Though Congress is in recess until after Labor Day, both chambers technically continue to meet in pro forma sessions. That could enable legislative leaders to negotiate and pass a short-term extension as long as no lawmaker objects. Other options include calling members back to Washington or allowing the furloughs to continue until Congress reconvenes next month.
As the two sides bickered Wednesday, federal contractors in Maryland held their breath.
Thompson said she will be forced to furlough about 15 of her 40 employees starting Monday for as long as the impasse continues. She made the decision after learning this week that the FAA would be unable to pay its current bills and would delay payment on work performed as far back as June.
Meanwhile, Greenbelt-based Applied Integrated Technologies had to stop work on a $3.5 million contract for new air traffic control software. Tom Ockuly, the company's chief operating officer, expressed concern that his company might have to reduce staff if the shutdown continues. He said the FAA changed course after initially telling his company it could continue the work.
"We can probably hold out for a month if they act quickly when they get back in September," said Ockuly, whose company employs 100 people, mostly in Maryland.
The partial FAA shutdown will have no immediate impact at BWI, though the stop-work orders include a $2.3 million contract for site preparation for the new radar system and a $91,500 contract for security. The contractors, both based out of state, did not respond to requests for comment Wednesday.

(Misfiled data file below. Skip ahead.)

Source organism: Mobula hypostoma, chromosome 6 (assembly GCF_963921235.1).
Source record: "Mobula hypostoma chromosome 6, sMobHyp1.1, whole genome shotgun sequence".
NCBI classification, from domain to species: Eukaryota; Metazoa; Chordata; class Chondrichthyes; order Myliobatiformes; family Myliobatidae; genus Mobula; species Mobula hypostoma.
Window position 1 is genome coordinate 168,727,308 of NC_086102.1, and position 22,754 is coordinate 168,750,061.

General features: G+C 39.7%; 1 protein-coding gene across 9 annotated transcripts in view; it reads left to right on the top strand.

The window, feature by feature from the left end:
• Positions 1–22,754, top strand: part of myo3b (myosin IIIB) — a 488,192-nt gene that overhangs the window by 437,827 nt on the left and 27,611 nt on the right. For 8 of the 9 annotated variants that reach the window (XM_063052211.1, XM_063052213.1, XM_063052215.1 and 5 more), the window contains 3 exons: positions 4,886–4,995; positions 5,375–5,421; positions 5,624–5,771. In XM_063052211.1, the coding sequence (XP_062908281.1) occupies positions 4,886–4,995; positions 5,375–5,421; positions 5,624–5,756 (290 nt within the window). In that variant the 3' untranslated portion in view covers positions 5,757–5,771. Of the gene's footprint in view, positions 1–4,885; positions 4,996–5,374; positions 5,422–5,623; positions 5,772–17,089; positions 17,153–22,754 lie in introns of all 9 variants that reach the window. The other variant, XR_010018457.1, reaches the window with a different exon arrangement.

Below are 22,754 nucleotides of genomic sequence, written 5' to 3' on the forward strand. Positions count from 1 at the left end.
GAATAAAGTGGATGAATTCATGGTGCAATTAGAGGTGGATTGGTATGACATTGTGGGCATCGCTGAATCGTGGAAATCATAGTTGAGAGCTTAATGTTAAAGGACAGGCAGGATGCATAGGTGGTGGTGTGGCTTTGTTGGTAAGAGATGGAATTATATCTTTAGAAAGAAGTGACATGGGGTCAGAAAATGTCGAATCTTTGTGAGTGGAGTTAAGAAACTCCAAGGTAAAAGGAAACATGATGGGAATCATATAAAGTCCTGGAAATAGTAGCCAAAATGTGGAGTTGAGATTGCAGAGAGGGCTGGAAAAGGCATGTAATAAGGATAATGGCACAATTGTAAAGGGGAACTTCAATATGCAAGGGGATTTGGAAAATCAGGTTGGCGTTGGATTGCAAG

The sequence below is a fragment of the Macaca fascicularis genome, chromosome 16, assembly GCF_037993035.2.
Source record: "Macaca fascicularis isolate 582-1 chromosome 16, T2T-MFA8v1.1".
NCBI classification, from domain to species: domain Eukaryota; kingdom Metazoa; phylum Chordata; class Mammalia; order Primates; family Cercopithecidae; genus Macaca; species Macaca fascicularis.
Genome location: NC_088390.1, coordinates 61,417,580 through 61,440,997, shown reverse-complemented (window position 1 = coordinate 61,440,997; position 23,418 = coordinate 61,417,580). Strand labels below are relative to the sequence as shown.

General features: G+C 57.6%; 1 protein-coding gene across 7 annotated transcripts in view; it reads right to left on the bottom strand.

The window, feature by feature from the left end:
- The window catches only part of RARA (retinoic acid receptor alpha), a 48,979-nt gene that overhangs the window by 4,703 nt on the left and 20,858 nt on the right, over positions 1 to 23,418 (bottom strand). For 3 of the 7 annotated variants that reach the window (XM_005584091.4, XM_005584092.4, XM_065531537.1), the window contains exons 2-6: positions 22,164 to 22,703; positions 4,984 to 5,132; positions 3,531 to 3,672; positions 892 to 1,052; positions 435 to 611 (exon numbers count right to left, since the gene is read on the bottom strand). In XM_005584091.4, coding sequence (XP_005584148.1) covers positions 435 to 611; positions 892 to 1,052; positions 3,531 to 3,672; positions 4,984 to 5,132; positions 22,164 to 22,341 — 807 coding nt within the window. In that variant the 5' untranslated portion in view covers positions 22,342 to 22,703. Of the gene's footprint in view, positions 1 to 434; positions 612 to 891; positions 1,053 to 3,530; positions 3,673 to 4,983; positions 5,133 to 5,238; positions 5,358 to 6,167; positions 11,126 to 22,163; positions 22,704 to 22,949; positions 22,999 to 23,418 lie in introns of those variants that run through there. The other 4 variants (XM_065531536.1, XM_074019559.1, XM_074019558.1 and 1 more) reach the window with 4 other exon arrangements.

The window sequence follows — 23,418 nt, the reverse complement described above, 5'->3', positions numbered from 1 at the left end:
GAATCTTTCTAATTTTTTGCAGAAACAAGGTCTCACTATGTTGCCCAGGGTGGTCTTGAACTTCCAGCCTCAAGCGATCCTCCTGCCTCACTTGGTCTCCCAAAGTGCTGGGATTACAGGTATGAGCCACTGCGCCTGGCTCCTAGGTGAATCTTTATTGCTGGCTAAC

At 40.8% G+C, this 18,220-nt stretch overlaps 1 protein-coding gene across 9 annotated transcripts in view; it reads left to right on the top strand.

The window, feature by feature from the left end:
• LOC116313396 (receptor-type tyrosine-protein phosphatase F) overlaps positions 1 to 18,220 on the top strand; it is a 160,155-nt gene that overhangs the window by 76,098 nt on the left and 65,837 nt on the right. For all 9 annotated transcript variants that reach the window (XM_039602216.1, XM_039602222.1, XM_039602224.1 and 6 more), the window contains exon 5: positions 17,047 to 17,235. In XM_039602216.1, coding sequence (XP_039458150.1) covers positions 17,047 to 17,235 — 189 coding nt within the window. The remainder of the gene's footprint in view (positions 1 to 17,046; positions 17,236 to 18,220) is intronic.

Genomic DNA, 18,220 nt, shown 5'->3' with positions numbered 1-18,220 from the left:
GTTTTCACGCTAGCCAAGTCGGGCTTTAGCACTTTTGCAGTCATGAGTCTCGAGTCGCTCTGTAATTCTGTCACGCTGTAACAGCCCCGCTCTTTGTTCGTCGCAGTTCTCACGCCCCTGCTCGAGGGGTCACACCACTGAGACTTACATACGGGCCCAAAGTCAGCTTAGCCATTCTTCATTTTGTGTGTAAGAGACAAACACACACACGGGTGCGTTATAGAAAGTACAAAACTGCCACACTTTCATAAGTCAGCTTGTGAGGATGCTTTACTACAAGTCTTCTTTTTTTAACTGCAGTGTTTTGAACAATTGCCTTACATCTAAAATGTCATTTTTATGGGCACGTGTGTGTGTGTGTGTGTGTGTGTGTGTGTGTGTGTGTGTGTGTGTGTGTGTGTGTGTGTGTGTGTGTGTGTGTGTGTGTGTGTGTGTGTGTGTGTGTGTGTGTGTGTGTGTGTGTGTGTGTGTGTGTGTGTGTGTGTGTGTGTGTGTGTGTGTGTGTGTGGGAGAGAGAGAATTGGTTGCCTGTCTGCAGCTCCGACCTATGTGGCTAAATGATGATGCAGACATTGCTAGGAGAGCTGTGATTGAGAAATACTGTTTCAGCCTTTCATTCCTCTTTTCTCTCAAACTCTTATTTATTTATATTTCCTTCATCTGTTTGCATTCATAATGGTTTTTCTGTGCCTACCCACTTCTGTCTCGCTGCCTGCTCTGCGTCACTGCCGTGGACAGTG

The airport's executive director, Paul Wiedefeld, said he is concerned that the political stalemate could create a bottleneck for paperwork required for future construction projects. For instance, the airport is preparing to start a project to expand buffer zones around runways. Environmental and design reviews, many of which require FAA approval, are under way.
The longer that federal employees are not around to review those documents, he fears, the longer the backlog will be when they do come back to work.
"That starts to impact the construction season," Wiedefeld said. "We need this stuff lined up."
The outcome of the debate could also have an impact on Hagerstown Regional Airport, one of about 150 rural airports that benefit from federal subsidies through the Essential Air Service program. Created as part of airline deregulation in 1978, the program has become controversial as its cost has increased. Congress spent $200 million on the subsidies last year, according to the Government Accountability Office, the body's investigative arm.
Rep. Roscoe G. Bartlett, a Republican whose district includes Hagerstown, could not be reached for comment.
The shutdown, meanwhile, is costing the government about $30 million a day in taxes on airline tickets it can no longer collect. The FAA lost its legal authority to collect the taxes when the last short-term funding extension expired.
Transportation Secretary Ray LaHood, a former Republican House member from Illinois, has used recent public events to press Congress to act. At the White House, LaHood argued Wednesday that the speeches lawmakers have given on job creation "ring hollow" since members of both parties left Washington without addressing the thousands who are out of work.